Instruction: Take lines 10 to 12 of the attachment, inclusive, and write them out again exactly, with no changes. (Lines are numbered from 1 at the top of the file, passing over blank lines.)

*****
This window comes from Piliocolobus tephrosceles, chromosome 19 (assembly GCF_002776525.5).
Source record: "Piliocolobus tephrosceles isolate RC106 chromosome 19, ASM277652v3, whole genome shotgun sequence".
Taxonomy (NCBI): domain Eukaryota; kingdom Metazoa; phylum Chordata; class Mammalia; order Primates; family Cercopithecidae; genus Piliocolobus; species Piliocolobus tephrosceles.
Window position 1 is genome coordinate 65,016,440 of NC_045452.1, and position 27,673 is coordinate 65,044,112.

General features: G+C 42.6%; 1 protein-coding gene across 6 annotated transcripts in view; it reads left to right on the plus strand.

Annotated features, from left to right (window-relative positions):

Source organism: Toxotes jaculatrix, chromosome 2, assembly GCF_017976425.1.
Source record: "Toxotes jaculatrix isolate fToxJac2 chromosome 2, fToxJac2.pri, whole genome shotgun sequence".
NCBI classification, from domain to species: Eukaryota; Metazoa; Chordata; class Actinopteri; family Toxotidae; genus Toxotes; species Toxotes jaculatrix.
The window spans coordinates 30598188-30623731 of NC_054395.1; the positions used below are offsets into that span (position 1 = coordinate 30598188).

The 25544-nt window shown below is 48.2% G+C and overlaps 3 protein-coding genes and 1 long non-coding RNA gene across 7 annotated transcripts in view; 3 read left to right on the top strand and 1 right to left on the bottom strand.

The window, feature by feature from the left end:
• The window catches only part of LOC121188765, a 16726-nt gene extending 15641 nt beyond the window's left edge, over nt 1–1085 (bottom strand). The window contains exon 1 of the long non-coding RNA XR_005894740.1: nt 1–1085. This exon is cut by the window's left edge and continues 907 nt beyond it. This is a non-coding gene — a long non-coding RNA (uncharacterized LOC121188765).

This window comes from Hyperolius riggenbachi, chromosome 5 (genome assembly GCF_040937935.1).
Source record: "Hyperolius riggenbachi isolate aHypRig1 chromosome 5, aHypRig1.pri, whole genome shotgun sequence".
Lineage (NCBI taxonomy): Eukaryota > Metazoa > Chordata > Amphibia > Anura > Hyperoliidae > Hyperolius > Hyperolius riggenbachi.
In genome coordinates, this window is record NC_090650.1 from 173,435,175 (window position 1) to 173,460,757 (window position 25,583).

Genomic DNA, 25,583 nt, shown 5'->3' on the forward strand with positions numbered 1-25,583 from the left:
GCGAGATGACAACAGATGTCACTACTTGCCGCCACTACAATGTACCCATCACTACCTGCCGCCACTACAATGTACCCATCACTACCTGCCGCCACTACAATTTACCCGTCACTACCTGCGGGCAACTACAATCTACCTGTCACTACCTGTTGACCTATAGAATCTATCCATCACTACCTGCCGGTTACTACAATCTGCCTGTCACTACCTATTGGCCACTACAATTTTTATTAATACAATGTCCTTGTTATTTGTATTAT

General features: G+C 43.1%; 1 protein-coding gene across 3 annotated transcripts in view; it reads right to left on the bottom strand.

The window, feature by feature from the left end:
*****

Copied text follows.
The window spans coordinates 30598188-30623731 of NC_054395.1; the positions used below are offsets into that span (position 1 = coordinate 30598188).

The 25544-nt window shown below is 48.2% G+C and overlaps 3 protein-coding genes and 1 long non-coding RNA gene across 7 annotated transcripts in view; 3 read left to right on the top strand and 1 right to left on the bottom strand.

The window, feature by feature from the left end: